A four-county map (top) outlining the Endless Mountains Heritage Region is at the center of the EMHR’s new Outdoor Recreation Guide (above). Waterfalls are abundant in Sullivan County and have their own page in a new Parks & Trails brochure (below).
The Endless Mountains Heritage Region (EMHR) has released two new brochures to encourage exploration of parks, trails and other outdoor recreation sites in the Bradford, Sullivan, Susquehanna and Wyoming counties. The Endless Mountains Outdoor Recreation Guide was produced in collaboration with the Bradford County Tourism Promotion Agency (BCTPA) and the Endless Mountains Visitors Bureau (EMVB). The EMVB and EMHR also partnered for the production of the new Explore Sullivan County Pennsylvania Parks & Trails brochure.
“The Endless Mountains region has never had an all-encompassing outdoor recreation guide before,” said EMHR executive director Cain Chamberlin. “We are happy to do a Sullivan County-specific outdoor guide as well, as several of our state parks are there such as Ricketts Glen and Worlds End and the Loyalsock Forest.”
“The goal of the guide was to provide an all-encompassing overview of assets that residents and visitors alike can enjoy.” BCTPA executive director Robyn Cummings noted. The time was perfect, she maintained, to create the guide, knowing that travel trends for 2021 won’t be much different than 2020. “We recognize that many people aren’t jumping on airplanes but opting for camping and traveling close to home, and we wanted to showcase all the options for fun, safe, family time together.”
“Once people come for that outdoor recreation product, they’re going to see how much more the area has to offer with its small towns and shops,” EMVB executive director Jean Ruhf added.
The Endless Mountains Outdoor Recreation Guide is available as a booklet and digitally at www.EMHeritage.org as well as in travel kiosks and offices of like-minded partner agencies. Printed copies of both can be ordered at no cost through the EMHR website or the respective websites of the BCTPA and EMVB.
“For anyone visiting our four counties, this is the ultimate resource they can take with them on the go,” said Chamberlin, who expressed gratitude to the commissioners from each of the four counties for their support of the project. “You could plan several adventures just using this guide.”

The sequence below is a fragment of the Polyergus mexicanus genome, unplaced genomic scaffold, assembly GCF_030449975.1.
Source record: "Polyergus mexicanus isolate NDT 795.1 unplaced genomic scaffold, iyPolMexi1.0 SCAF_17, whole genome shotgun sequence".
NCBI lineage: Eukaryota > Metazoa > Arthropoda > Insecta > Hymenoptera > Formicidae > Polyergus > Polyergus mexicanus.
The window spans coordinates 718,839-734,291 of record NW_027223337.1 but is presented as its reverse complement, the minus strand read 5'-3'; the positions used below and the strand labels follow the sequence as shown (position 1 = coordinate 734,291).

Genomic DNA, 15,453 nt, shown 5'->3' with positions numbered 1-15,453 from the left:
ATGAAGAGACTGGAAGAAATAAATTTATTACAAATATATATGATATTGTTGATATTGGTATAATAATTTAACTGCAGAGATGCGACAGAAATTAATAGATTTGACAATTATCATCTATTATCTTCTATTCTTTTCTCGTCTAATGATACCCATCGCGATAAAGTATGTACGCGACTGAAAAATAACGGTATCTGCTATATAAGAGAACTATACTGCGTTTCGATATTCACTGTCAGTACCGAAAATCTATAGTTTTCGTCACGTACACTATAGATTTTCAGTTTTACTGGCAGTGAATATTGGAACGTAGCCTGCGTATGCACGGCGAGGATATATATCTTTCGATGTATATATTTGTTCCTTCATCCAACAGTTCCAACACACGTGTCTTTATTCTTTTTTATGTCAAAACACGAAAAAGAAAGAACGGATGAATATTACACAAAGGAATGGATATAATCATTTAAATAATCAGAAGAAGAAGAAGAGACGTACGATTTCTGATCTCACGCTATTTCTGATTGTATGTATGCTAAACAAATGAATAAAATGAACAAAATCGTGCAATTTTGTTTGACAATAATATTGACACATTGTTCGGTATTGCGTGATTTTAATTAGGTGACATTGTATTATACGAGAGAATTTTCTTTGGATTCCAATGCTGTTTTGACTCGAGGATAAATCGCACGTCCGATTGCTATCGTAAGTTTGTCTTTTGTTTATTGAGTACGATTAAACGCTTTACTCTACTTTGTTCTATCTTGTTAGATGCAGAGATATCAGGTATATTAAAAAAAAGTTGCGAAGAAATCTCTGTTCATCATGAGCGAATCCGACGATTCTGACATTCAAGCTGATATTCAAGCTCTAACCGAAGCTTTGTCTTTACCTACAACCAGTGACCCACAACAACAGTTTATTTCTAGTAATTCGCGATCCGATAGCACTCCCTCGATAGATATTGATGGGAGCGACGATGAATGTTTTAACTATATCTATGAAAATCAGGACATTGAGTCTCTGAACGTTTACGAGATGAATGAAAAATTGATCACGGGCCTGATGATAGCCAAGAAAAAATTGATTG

The D&H Rail Trail in eastern Susquehanna County is highlighted because it was named by the Pennsylvania DCNR s the 2021 Trail of the Year. The EMHR is planning several public events there from Spring to Fall in conjunction with the PA Rail-Trail Council.
Cummings noted that camping opportunities abound in Bradford County, with Mt. Pisgah State Park being a prime attraction. “From a more secluded wooded area to pull in your camper to wooded log cabins right by the water, we have so many options available,” she explained. “Grovedale Winery for example hosts campers and is ideally situated between the Susquehanna River and downtown Wyalusing.” Those going to Mt. Pisgah should also check out Mt. Pisgah County Park, one of four maintained by Bradford County Parks & Recreation.
For those seeking new adventures in Wyoming County, Ruhf recommends the trails at Keystone College, the Howland Preserve and Little Rocky Glen Preserve. In Susquehanna County, she’d like to see more people on the Endless Mountains Trail at Montrose or visiting the Woodbourne Forest & Wildlife Preserve. “Besides Elk Mountain, the booklet also highlights trails for cross country skiing, snowmobiling and snow snowshoeing, which are becoming very popular,” Ruhf remarked.
Chamberlin added Salt Springs State Park north of Montrose to the recreational bucket list. In addition to old-growth hemlock forests and waterfalls, Salt Springs is one of few parks not managed by DCNR personnel but by the local Friends group that preserved it.
The Pennsylvania DCNR reported record use of state parks and visits to state forests last year, especially in Sullivan County. The Explore Sullivan County Pennsylvania Parks & Trails brochure shows the hot-spots and provides lesser-known alternatives. “It has a lot of the hidden treasures that people weren’t aware of before,” said Ruhf. “Somebody who might come up to the area to go to Ricketts Glen and see that the parking lot is too full and go over to the Loyalsock Trail or the Haystacks instead.”
The Sullivan County brochure is a pocket-size pamphlet with a four-page fold-out map that breaks down recreational sites categorically by State Parks, State Forests, State Game Lands, Conservancies, Local Parks and Recreational Facilities, and Gravel Roads. The latter includes scenic thoroughfares accessible during fair weather that skirt the other venues or connect them. Waterfalls are abundant and have their own page.
“Our state parks and forests in Sullivan County get a lot of attention and rightly so,” said Chamberlin. “Given that the Loyalsock District issued more camping permits than any other district in the state last year, we don’t see visitation to the Endless Mountains going down anytime soon.”
“There’s information in there about Sullivan Falls down at Jamison City,” Ruhf noted. “There’s a trail there that takes you to Ricketts Glen, but it’s not part of Ricketts Glen. That’s pretty cool.”
The two recreational pieces represent the first collaboration by the three entities in several years and also involved the planning departments of the respective counties, the DCNR, the PA Game Commission, and The PA Fish & Boat Commission. Travel writer Morgan Christopher and graphic designer Aaron Imbt are credited for the look and feel of the Outdoor Guide.
A portion of the centerfold map in the new Explore Sullivan County Pennsylvania Parks & Trails brochure shows the categories of recreational sites and venues that are publicly accessible.